Q&A with Randox Testing Services: All Things Workplace Drug & Alcohol Testing
At Randox Testing Services, we are always trying to think of new ways to get the message across about the positive impact workplace drug & alcohol testing can have on an organisation. So, we decided to speak with one of our colleagues; Simon Tibbo, who is regularly engaging with companies about how to be proactive in minimising the risks of substance misuse.
Read below to find out what he had to say.
From your experience and knowledge, what industries are currently implementing testing programmes?
Apart from the finance industry, I’ve personally seen testing programmes within almost all business sectors, from the obvious, safety critical industries, Rail Track, Maritime, Construction, Logistics, all the way through to manufacturing firms, retail outlets, and even predominantly clerical companies. If a company has a workplace substance misuse policy and are looking to satisfactorily enforce the terms within, they will be engaged with a service provider, such as Randox, to properly support the policy.
What are, in your opinion, the barriers that companies face when trying to implement working drug & alcohol testing?
The introduction of a substance misuse policy to an already existing ‘company handbook’ can be a challenge, especially if the work-force has been established for some time. People don’t tend to like change, especially within the workplace. Unions can sometimes be unwelcoming to the idea of random testing and will often look to restrict the scope of testing or the policy itself. I’d say that each industry/company will likely meet its own barriers whilst developing and implementing a policy, and some may well be unique to the individual circumstances. Often, customers may implement an amnesty period prior to the commencement of a drug testing programme. This gives employees the opportunity to come forward and declare if they have a substance misuse issue which they can address together with their employer without sanctions.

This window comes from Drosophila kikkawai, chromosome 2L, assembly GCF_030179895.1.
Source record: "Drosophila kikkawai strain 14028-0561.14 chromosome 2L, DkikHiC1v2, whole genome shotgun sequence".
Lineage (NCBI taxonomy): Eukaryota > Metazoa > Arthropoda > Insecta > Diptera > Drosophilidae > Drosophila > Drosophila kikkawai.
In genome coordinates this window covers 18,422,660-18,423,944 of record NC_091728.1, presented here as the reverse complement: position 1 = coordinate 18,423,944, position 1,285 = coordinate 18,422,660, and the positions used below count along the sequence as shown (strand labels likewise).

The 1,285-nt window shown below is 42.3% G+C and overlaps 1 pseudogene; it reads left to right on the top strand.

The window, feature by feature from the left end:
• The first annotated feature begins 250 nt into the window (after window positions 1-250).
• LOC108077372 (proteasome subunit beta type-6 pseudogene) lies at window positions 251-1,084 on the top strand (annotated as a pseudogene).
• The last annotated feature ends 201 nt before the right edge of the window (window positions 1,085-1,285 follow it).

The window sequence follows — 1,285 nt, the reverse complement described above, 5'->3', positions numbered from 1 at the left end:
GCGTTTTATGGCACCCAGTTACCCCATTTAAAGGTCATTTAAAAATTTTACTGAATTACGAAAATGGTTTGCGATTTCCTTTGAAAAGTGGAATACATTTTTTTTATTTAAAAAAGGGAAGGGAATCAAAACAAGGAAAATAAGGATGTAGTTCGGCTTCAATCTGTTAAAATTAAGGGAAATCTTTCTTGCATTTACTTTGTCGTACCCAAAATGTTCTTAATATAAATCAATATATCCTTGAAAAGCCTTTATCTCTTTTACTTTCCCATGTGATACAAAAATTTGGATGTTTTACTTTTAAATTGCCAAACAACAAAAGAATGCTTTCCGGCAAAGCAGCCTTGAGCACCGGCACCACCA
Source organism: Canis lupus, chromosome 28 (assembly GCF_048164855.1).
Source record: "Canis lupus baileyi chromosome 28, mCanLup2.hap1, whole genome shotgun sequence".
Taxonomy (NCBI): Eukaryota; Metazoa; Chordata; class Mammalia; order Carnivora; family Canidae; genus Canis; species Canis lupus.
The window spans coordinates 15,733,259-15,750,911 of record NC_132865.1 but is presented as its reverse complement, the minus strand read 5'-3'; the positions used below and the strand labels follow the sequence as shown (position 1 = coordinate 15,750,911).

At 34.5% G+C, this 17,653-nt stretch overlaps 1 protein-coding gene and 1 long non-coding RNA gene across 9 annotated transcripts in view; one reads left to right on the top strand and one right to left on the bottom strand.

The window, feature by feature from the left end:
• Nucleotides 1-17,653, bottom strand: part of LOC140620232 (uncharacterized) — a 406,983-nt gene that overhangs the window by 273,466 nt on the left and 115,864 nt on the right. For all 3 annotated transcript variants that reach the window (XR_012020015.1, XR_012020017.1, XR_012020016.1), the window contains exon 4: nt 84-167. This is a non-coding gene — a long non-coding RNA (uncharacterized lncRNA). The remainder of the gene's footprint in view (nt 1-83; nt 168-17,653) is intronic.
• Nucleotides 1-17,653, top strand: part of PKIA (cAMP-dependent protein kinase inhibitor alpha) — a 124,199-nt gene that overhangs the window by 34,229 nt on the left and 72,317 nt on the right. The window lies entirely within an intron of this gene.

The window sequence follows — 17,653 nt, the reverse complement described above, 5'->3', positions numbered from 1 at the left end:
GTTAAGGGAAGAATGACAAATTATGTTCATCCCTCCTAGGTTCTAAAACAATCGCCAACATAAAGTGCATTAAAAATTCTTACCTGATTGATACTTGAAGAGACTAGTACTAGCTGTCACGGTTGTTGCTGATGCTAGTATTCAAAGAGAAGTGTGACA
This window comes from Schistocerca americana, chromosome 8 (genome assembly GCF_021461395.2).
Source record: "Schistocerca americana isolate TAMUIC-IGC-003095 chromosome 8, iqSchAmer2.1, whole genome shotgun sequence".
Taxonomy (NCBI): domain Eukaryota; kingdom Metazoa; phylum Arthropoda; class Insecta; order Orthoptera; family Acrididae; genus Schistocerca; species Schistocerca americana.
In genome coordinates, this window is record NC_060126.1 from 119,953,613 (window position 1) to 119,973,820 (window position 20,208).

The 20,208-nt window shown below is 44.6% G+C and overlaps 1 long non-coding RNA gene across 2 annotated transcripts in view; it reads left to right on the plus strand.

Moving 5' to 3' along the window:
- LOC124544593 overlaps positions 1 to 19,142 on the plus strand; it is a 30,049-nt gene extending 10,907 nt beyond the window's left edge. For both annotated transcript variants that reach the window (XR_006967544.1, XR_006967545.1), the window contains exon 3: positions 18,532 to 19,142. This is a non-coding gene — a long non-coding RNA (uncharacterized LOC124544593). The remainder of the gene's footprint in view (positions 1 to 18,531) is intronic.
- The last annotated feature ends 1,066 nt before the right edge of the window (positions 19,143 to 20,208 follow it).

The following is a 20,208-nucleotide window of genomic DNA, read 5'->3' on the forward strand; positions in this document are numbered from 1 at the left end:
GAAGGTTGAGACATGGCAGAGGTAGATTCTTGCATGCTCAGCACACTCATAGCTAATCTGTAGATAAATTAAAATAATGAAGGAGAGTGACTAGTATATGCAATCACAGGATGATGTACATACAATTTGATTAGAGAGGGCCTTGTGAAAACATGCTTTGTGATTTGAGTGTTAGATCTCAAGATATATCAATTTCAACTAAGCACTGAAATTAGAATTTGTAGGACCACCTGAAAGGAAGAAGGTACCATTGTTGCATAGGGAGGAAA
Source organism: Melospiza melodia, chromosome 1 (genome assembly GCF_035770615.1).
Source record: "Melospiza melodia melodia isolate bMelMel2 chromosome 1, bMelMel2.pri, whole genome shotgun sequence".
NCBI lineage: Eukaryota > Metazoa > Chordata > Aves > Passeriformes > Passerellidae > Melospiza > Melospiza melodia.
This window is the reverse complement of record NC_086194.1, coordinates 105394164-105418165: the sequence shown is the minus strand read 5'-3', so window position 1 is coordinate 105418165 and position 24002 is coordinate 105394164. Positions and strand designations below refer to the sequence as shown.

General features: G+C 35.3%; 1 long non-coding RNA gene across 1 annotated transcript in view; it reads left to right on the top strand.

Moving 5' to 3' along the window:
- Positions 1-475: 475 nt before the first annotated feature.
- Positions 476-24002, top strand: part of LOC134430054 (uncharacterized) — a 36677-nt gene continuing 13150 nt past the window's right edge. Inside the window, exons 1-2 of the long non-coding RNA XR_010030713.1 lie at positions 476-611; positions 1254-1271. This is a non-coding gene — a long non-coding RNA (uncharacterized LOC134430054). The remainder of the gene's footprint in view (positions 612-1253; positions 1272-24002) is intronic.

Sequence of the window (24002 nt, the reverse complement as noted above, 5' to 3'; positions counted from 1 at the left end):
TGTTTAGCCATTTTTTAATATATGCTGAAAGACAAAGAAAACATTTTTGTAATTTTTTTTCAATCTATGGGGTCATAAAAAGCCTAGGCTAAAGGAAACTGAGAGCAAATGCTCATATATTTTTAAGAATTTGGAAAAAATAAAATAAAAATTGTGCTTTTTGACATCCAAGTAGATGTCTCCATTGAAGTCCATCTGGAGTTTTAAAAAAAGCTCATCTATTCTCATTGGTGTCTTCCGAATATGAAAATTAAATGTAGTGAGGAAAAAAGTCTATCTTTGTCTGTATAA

Why has there been a delay in some companies developing workplace policies that directly relate to substance misuse?
There could be many reasons as to why a company hasn’t implemented a policy, but I’d expect somewhere near the top of that list would be either the assumption there isn’t a substance misuse issue within the business/industry, the worry that a substance misuse issue within the business/industry is highlighted by the introduction of a policy, and therefore creating more problems than its seen to be solving, or even that a company is simply unaware the solution is available and beneficial.
How important within a policy is it that a company clearly outlines what is expected of an employee, and the consequences of substance misuse?
Very! A policy needs to be clear and concise in its structure and procedures. If you aren’t explaining the terms or the consequences you could potentially end up with a problematic HR process and unresolvable tribunal cases. If an employee has sight of a straightforward policy they will know what to expect if the terms are breached, not to mention enforcing it should be equally as straightforward. It is also important to state why the policy is in place – i.e. to protect the workforce, the public and the company reputation.
Is it important to state cut-offs in substance misuse policies?